By – Shruti Vairagkar (LT Howden)
The Nirbhaya case, the recent People of the State of California vs. Brock Allen Turner case in US, and the new release Pink are few examples of sexual assault and rape from real and reel life. These have sparked conversation and debates in societies and communities all over the world on victim shaming and blaming, women objectification, rape culture, and the subject of consent especially in the last two cases.
Louise O’Neill, an Irish writer explores these subjects in her book, Asking For It. Narrated in first person, we learn the inner workings of the mind of the protagonist, 18 year old Emma O’Donovan, an adolescent on the verge of adulthood living in the fictional town of Ballinatoom, Ireland. And it is not pretty at all. She is a cruel, mean, lying, back biting young adult underneath a veneer of sweet pretense. She advises her friend to keep quiet after she is raped, telling her “it’s easier that way”.
But, what goes around does come back around. Emma is gang raped that weekend with no memory of it the next morning. She is mercilessly dumped at her doorstep and it is from this moment her ordeal begins. She learns of what happened to her from social media, and over a period of time, she and her family are given the cold shoulder by the community.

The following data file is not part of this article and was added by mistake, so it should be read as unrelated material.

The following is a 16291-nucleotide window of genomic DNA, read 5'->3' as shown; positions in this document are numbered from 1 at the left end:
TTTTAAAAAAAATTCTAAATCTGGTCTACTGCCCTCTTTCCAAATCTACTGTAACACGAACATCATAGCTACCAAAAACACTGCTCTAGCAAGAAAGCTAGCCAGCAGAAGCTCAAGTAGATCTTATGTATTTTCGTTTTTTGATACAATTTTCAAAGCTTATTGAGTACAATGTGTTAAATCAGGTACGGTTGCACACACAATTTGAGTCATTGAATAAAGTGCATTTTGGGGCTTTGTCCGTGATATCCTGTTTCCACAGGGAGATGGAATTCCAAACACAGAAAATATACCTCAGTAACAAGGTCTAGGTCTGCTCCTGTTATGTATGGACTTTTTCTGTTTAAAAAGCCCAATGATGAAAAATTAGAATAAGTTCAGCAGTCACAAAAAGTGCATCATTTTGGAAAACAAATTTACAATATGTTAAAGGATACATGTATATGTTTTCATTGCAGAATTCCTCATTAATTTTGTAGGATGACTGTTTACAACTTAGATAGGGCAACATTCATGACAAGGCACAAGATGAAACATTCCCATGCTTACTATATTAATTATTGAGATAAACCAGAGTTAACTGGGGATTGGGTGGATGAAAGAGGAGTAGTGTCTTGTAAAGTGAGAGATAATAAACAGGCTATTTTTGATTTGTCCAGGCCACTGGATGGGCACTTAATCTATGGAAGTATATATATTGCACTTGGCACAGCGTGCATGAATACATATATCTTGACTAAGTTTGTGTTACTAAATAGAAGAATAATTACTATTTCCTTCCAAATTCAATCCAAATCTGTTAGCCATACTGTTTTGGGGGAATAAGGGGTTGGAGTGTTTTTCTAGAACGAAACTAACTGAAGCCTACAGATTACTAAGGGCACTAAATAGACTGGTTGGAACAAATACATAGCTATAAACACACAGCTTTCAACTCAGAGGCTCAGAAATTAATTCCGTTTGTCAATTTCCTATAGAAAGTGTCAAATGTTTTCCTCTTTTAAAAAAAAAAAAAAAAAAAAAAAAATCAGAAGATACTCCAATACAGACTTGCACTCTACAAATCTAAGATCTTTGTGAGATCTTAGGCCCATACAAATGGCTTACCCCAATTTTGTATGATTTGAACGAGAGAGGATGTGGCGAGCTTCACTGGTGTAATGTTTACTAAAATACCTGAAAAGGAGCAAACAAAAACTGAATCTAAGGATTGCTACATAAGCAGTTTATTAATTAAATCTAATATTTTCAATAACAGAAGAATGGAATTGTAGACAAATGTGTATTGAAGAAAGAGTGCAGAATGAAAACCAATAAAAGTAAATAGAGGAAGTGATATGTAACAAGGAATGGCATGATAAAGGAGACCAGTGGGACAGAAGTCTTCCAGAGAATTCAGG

The book is divided into two parts. The first part begins one week from ‘the incident’ culminating with it and takes the reader through the mundane activities of a school going girl and her friends – classes and tests, academic rivalry between friends, desire to look better than the other, seeking male attention; and the goings on in an alcohol filled party. There is no sympathy for her at all.
The second part of the book is one year from ‘the incident’. The reader learns of her severe depression, attempts of suicide, superficial support from her parents, and blamed by members of the community. The images of that night haunt her and she considers herself branded by them as, “I belong to those other boys, as surely as if they have stamped me with a cattle brand. They have seared their names into my heart”
The book raises many questions – why is it a person’s fault for being assaulted/raped; if a person is inebriated, is he/she asking for it; why a robust social structure is important; and of course, the role of social media in today’s life. It does not provide any answers but triggers these thoughts in the reader.
Although this is a Young Adult book, it ought to be read by every single person irrespective of age and gender. The writing is vivid, the imagery haunting, and the subject entirely relevant for all those living today. It is a book which will stay with all those who read it. It certainly has for me.